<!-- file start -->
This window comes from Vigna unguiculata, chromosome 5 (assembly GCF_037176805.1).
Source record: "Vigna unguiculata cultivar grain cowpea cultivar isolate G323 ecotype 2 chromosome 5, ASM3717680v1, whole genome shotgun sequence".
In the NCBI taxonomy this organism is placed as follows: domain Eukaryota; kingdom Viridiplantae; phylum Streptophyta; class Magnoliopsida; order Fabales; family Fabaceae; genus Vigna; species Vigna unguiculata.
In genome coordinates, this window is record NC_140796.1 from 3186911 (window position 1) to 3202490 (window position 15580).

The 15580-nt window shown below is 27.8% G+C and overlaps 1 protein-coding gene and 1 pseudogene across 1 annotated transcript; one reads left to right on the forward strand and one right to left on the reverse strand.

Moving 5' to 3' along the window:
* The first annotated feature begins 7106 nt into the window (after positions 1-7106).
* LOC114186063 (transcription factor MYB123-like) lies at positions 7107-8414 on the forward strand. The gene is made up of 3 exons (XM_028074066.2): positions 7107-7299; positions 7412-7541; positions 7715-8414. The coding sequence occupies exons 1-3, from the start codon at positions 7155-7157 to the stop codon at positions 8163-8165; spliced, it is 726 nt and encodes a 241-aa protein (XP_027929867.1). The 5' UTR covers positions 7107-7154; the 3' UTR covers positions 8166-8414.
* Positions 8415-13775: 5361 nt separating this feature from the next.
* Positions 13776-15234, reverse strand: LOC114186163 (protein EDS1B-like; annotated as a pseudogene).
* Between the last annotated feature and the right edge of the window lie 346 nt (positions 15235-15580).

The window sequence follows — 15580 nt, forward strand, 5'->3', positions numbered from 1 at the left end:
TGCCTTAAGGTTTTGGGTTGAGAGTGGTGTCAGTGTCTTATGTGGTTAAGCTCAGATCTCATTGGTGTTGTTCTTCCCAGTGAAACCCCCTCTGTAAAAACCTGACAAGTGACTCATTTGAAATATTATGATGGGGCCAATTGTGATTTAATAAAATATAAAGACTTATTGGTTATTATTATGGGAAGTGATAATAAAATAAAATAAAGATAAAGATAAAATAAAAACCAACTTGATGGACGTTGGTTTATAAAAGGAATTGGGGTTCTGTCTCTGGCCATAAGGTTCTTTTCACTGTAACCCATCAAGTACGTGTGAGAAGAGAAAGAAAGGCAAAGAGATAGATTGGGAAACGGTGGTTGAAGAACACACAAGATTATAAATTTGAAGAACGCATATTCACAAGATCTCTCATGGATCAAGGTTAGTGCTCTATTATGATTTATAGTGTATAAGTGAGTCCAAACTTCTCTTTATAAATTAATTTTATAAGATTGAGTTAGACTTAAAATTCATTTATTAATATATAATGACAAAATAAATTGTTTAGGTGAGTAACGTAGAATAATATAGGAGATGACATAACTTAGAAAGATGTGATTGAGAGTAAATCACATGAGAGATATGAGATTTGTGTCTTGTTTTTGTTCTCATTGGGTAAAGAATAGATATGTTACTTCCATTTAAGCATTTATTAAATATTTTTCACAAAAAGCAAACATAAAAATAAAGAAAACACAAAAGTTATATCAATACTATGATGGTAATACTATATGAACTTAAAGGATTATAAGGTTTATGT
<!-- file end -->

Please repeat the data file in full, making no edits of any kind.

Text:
This window comes from Vigna unguiculata, chromosome 5 (assembly GCF_037176805.1).
Source record: "Vigna unguiculata cultivar grain cowpea cultivar isolate G323 ecotype 2 chromosome 5, ASM3717680v1, whole genome shotgun sequence".
In the NCBI taxonomy this organism is placed as follows: domain Eukaryota; kingdom Viridiplantae; phylum Streptophyta; class Magnoliopsida; order Fabales; family Fabaceae; genus Vigna; species Vigna unguiculata.
In genome coordinates, this window is record NC_140796.1 from 3186911 (window position 1) to 3202490 (window position 15580).

The 15580-nt window shown below is 27.8% G+C and overlaps 1 protein-coding gene and 1 pseudogene across 1 annotated transcript; one reads left to right on the forward strand and one right to left on the reverse strand.

Moving 5' to 3' along the window:
* The first annotated feature begins 7106 nt into the window (after positions 1-7106).
* LOC114186063 (transcription factor MYB123-like) lies at positions 7107-8414 on the forward strand. The gene is made up of 3 exons (XM_028074066.2): positions 7107-7299; positions 7412-7541; positions 7715-8414. The coding sequence occupies exons 1-3, from the start codon at positions 7155-7157 to the stop codon at positions 8163-8165; spliced, it is 726 nt and encodes a 241-aa protein (XP_027929867.1). The 5' UTR covers positions 7107-7154; the 3' UTR covers positions 8166-8414.
* Positions 8415-13775: 5361 nt separating this feature from the next.
* Positions 13776-15234, reverse strand: LOC114186163 (protein EDS1B-like; annotated as a pseudogene).
* Between the last annotated feature and the right edge of the window lie 346 nt (positions 15235-15580).

The window sequence follows — 15580 nt, forward strand, 5'->3', positions numbered from 1 at the left end:
TGCCTTAAGGTTTTGGGTTGAGAGTGGTGTCAGTGTCTTATGTGGTTAAGCTCAGATCTCATTGGTGTTGTTCTTCCCAGTGAAACCCCCTCTGTAAAAACCTGACAAGTGACTCATTTGAAATATTATGATGGGGCCAATTGTGATTTAATAAAATATAAAGACTTATTGGTTATTATTATGGGAAGTGATAATAAAATAAAATAAAGATAAAGATAAAATAAAAACCAACTTGATGGACGTTGGTTTATAAAAGGAATTGGGGTTCTGTCTCTGGCCATAAGGTTCTTTTCACTGTAACCCATCAAGTACGTGTGAGAAGAGAAAGAAAGGCAAAGAGATAGATTGGGAAACGGTGGTTGAAGAACACACAAGATTATAAATTTGAAGAACGCATATTCACAAGATCTCTCATGGATCAAGGTTAGTGCTCTATTATGATTTATAGTGTATAAGTGAGTCCAAACTTCTCTTTATAAATTAATTTTATAAGATTGAGTTAGACTTAAAATTCATTTATTAATATATAATGACAAAATAAATTGTTTAGGTGAGTAACGTAGAATAATATAGGAGATGACATAACTTAGAAAGATGTGATTGAGAGTAAATCACATGAGAGATATGAGATTTGTGTCTTGTTTTTGTTCTCATTGGGTAAAGAATAGATATGTTACTTCCATTTAAGCATTTATTAAATATTTTTCACAAAAAGCAAACATAAAAATAAAGAAAACACAAAAGTTATATCAATACTATGATGGTAATACTATATGAACTTAAAGGATTATAAGGTTTATGT